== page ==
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A photo of student's art on display at the 2019 TSCS Fine Arts Night

Beauty Will Save the World

“Beauty will save the world!” my second graders shout together. Then several add, “By Dos-toy-ev-sky.” I have made this quote our art class motto, which opened up a fount of excellent questions.

A girl raises her hand. “How can beauty save the world?”

Great question. Most of us would not even bother to ask, because we assume it is an empty phrase for a mug or an Instagram post. We think of beauty as a delicate, ornamental thing. In the community I grew up in, beauty was considered superfluous at best and sinful at worst. Art had no value unless it included a spelled out message, making its point with words. Simply being beautiful was not enough.

So, how does beauty save the world? I’m hardly qualified to answer, so I will consult Aleksandr Solzhenitsyn, who asked himself the same question. Dostoyevsky’s enigmatic remark begins to make sense, he said, if “the old trinity of Truth, Goodness, and Beauty” is truly united “as thinkers used to claim.” If we believe the Church Fathers and theologians who understood beauty, truth, and goodness to be inseparable and contained in the nature of God, then beauty is powerful indeed. A work of art carries truth and goodness to whatever extent that it is beautiful.

The unique power of beauty is that no one objects to it. It is not a controversial idea or action. People can still be touched by beauty, even when they replace truth with lies and goodness with corruption. Solzhenitsyn knew this first hand. He came from a country where Christians were not allowed to feed the poor, much less share their faith. The Soviet Union did its best to silence truth and criminalize goodness. But it had a harder time banishing beauty. Solzhenitsyn says,

“If the all too obvious and the overly straight sprouts of Truth and Goodness have been crushed, cut down, or not permitted to grow, then perhaps the whimsical, unpredictable, and ever surprising shoots of Beauty will force their way through and soar up to that very spot, thereby fulfilling the task of all three.”

In the Soviet Union, artists continued to create works inspired by truth: Irina Ratushinskaya wrote her poetry, Solzhenitsyn wrote his novels, and Andrei Tarkovsky made his films. Tarkovsky in particular, a Russian Orthodox director, expressed that the aim of his art was to remind people of their spiritual nature, to “turn and loosen the human soul, making it receptive to good.” His films rarely had explicitly religious themes, but one cannot watch his films without sensing the spirituality of his characters, their aching for the transcendent. “My function,” writes Tarkovsky, “is to make whoever sees my films aware of his need to love and to give his love, and aware that beauty is summoning him.”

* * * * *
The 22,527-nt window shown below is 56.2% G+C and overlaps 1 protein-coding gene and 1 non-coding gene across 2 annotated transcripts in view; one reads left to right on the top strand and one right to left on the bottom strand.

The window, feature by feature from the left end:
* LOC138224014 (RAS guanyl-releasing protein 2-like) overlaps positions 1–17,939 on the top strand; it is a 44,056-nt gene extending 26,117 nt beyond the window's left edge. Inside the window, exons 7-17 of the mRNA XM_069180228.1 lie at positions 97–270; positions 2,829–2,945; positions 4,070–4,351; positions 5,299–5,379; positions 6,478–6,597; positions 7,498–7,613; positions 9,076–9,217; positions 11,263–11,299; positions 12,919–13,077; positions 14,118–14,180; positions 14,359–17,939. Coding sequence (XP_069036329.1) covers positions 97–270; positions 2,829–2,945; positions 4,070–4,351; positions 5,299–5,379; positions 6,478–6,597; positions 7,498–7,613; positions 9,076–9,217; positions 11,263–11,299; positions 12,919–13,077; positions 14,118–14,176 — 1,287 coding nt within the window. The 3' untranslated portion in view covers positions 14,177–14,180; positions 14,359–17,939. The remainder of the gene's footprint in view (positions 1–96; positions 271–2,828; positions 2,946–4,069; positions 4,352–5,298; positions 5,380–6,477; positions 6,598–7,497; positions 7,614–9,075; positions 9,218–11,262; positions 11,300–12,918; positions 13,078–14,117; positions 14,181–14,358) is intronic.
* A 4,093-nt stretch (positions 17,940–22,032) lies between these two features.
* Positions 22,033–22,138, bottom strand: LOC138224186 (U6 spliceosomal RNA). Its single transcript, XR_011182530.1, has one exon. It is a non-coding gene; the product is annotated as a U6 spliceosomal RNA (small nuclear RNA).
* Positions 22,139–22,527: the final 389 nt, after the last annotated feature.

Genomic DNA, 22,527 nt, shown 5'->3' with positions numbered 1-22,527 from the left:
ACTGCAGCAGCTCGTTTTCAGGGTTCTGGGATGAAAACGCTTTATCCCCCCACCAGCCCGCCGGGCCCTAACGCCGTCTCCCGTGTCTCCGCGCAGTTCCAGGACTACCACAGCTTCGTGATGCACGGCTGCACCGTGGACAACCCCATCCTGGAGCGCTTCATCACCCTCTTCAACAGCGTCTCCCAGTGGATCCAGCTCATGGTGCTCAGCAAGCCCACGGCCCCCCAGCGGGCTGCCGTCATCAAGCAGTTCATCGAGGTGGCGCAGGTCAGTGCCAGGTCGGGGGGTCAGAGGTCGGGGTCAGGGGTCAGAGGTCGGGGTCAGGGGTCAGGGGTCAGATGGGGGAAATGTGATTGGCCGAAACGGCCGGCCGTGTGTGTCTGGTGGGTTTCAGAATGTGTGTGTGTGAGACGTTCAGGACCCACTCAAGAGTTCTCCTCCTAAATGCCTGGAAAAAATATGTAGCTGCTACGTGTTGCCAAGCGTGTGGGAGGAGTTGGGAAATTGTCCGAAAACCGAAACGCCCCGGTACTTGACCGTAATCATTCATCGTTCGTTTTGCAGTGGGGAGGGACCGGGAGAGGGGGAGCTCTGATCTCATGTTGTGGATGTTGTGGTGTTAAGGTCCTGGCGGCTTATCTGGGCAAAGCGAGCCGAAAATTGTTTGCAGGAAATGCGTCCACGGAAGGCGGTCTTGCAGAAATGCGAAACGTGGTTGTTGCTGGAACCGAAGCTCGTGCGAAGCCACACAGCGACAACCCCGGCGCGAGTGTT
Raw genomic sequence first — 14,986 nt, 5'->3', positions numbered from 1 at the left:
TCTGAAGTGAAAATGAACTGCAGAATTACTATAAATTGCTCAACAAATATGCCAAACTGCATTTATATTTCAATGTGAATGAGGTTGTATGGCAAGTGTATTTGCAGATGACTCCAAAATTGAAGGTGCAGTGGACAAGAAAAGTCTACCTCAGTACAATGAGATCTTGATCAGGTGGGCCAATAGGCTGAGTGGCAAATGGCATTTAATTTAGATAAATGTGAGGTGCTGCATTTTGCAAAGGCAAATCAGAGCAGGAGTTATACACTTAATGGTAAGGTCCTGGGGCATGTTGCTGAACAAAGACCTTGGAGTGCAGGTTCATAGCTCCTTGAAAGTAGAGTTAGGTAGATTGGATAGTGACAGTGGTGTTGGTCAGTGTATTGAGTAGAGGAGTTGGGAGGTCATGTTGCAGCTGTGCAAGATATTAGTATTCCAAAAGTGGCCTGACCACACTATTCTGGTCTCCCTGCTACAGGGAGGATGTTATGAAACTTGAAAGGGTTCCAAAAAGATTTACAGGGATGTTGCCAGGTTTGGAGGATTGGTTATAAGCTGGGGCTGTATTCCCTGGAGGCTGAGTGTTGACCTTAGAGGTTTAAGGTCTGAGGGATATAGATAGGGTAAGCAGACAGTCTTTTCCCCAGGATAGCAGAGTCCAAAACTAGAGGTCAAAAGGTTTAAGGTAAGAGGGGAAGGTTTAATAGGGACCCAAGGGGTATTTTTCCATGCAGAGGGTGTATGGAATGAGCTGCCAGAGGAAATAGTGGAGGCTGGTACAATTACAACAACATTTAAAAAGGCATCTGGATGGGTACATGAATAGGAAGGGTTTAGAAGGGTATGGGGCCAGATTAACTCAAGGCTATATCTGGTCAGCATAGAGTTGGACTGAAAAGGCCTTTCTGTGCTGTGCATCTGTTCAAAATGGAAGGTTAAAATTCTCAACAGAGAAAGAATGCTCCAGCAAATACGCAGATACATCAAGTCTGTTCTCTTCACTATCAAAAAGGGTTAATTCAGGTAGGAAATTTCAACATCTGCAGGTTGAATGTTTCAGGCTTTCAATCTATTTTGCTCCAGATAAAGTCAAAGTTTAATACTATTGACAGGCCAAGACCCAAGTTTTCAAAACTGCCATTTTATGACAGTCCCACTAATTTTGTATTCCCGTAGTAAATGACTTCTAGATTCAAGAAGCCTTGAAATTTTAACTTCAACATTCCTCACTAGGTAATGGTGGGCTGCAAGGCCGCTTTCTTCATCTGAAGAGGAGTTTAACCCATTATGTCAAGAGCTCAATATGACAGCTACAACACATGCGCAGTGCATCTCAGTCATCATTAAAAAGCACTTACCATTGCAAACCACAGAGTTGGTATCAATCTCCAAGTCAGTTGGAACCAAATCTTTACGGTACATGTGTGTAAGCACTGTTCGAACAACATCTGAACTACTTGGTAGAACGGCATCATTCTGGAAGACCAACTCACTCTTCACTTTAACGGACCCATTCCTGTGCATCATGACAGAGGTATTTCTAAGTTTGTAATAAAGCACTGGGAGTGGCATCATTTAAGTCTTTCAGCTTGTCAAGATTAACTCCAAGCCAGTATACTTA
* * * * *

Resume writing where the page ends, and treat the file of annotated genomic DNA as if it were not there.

So yes, we discuss Plato’s transcendentals in second grade art. The children become most engaged whenever we have these conversations about what it means for beauty to save the world. They are fascinated and ask lots of questions. They deeply care and remind me to care. Even if they do not become artists, I hope that as they grow up, they will believe that beauty is more powerful than fear and evil.

So many Christians I encounter seem to be afraid. They believe our culture is hopelessly corrupt, that intolerance towards Christians will become outright persecution, that young people are throwing away truth, never to be retrieved again. I read their aggressive tweets and disconsolate essays. Some are trying to save the world from error with facts and logic. Facts and logic certainly matter. But the human soul responds differently to facts and logic than it responds to beauty. Rembrandt and Michelangelo have not been removed from art history because they painted politically incorrect scenes from Scripture. In Europe, people work to preserve their ancient cathedrals because they are unquestionably great works of art and architecture.

Christians have left influence all over the world in the forms of paintings, sculptures, symphonies, and poems. They have been spread even further by museums, orchestras, and literary publishers. Their artistic value goes unquestioned despite their religious roots.

There is nothing new under the sun. Beauty can still save the world. Christians will probably not win this cultural battle with angry rhetoric, mockery, and Scripture aimed as weapons. Fearful people fight, but peaceful people create. Makoto Fujimura is creating paintings that help people see beauty through suffering. Terrence Malick makes critically acclaimed films that continually point to the transcendent. Solzhenitsyn says, “A true work of art carries its verification within itself. Artificial and forced concepts do not survive their trial by images; both image and concept crumble,” but “works which have drawn on the truth . . . attract us to themselves powerfully, and no one ever–even centuries later–will step forth to deny them.”

Not all Christians have a calling as an artist, of course. But we can all help to cultivate a culture that loves beauty, whether found in God’s creation or in a human work of art. A soul that responds to beauty can guide a person through the many temptations of lies and corruption. In whichever heart the seeds of beauty are allowed to grow, truth and goodness will spring up alongside it.